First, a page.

Tucked away at the eastern edge of the Angkor Park, the temple Banteay Samre is 18km distant from Siem Reap town and take half an hour driving to get there.
Tucked away at the eastern edge of the Angkor Park, the temple Banteay Samre is 18km distant from Siem Reap town and take half an hour driving to get there. Built by Suryavarman II, it was named after the Samre, an ethnic tribe that inhabited the regions at the base of Phnom Kulen and was probably related to the Khmers. No inscription has been found for it, but the tranquil temple’s style of architecture is of the classic art of the middle period similar to Angkor Wat
A mysterious temple
There are much is left to speculation and interpretation as Banteay Samre's history is very hard to trace. Its name (means Citadel of the Samre) is not a distinct reference to the date of construction and there are no inscription indicating about the temple has been found. However, it is generally consented by historians that it would have been built around the same time as Angkor Wat. Many of the carvings are in excellent condition. In its architecture and style the temple bears a very similar resemblance to both its neighbors, Banteay Srey, and the majestic Angkor Wat itself. Within Banteay Samre, visitors would enjoy its interior with a paved moat which when filled with water also gives a mystical and peaceful sensation.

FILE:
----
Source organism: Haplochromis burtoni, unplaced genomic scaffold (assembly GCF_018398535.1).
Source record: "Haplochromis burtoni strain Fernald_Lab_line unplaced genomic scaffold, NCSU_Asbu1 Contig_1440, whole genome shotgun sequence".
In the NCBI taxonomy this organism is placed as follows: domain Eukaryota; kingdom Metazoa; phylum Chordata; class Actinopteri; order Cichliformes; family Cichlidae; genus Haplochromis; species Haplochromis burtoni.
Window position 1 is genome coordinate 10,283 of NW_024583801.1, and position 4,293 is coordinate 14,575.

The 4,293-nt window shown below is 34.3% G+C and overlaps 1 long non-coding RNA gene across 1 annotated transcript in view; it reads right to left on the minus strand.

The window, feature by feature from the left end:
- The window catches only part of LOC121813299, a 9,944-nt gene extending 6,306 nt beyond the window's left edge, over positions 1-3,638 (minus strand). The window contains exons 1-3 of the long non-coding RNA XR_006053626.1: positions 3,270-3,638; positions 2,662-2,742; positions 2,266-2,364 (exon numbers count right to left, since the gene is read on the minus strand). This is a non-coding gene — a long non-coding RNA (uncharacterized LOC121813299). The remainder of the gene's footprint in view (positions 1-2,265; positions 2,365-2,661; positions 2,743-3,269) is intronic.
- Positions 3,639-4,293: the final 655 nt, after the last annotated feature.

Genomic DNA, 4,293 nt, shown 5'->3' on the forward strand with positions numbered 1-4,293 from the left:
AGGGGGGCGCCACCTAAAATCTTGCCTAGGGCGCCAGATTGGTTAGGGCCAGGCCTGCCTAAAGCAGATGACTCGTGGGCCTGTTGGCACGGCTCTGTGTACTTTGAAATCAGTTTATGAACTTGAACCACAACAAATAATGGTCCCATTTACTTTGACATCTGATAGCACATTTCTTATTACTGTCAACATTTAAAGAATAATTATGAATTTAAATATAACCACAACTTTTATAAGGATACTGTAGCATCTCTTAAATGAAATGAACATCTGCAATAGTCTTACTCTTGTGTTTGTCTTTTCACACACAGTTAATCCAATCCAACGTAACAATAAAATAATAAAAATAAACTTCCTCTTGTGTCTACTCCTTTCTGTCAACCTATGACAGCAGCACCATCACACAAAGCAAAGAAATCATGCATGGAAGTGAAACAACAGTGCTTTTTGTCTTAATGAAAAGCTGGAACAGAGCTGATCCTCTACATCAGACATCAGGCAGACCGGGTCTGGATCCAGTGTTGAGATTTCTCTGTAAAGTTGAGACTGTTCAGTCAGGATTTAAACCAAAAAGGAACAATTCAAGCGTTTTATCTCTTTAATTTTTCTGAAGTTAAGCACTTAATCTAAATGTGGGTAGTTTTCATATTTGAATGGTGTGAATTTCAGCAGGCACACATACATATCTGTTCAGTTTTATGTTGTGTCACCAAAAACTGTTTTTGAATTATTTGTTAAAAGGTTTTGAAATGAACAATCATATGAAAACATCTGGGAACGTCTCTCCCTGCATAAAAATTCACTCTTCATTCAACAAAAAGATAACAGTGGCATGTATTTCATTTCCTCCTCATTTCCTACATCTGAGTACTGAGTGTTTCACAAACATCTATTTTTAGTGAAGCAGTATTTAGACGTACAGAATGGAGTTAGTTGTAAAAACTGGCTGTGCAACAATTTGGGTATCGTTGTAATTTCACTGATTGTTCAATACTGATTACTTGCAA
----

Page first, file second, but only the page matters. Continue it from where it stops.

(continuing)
In a peaceful surrounding
Banteay Samre is a bit off the Grand Circuit, near the southeast corner of the East Baray. Somehow off the beaten track, Banteay Samre has fewer tourists and never crowded that you can visit anytime of the day. However, it is especially beautiful in the afternoon when the sun cast its best light over the temple and on the background of surrounding rice paddies and local villages.